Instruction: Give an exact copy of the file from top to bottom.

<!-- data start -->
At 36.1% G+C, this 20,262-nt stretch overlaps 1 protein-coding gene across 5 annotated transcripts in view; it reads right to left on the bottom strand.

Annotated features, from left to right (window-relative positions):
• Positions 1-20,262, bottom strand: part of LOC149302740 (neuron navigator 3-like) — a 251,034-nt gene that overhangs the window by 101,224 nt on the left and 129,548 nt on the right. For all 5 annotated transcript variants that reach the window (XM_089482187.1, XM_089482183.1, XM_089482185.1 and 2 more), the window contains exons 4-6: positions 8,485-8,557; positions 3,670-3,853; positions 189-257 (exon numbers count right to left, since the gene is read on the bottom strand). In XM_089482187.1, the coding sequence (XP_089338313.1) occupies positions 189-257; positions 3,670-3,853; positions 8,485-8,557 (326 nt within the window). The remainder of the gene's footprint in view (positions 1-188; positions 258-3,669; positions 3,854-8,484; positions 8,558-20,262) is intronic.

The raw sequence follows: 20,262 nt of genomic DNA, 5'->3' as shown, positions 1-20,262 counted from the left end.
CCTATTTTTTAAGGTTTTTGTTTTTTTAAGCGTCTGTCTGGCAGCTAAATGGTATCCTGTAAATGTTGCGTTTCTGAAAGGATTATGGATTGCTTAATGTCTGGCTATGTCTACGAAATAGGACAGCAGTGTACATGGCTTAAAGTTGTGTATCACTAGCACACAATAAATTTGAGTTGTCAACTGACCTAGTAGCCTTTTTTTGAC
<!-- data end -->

At 36.1% G+C, this 20,262-nt stretch overlaps 1 protein-coding gene across 5 annotated transcripts in view; it reads right to left on the bottom strand.

Annotated features, from left to right (window-relative positions):
• Positions 1-20,262, bottom strand: part of LOC149302740 (neuron navigator 3-like) — a 251,034-nt gene that overhangs the window by 101,224 nt on the left and 129,548 nt on the right. For all 5 annotated transcript variants that reach the window (XM_089482187.1, XM_089482183.1, XM_089482185.1 and 2 more), the window contains exons 4-6: positions 8,485-8,557; positions 3,670-3,853; positions 189-257 (exon numbers count right to left, since the gene is read on the bottom strand). In XM_089482187.1, the coding sequence (XP_089338313.1) occupies positions 189-257; positions 3,670-3,853; positions 8,485-8,557 (326 nt within the window). The remainder of the gene's footprint in view (positions 1-188; positions 258-3,669; positions 3,854-8,484; positions 8,558-20,262) is intronic.

The raw sequence follows: 20,262 nt of genomic DNA, 5'->3' as shown, positions 1-20,262 counted from the left end.
CCTATTTTTTAAGGTTTTTGTTTTTTTAAGCGTCTGTCTGGCAGCTAAATGGTATCCTGTAAATGTTGCGTTTCTGAAAGGATTATGGATTGCTTAATGTCTGGCTATGTCTACGAAATAGGACAGCAGTGTACATGGCTTAAAGTTGTGTATCACTAGCACACAATAAATTTGAGTTGTCAACTGACCTAGTAGCCTTTTTTTGAC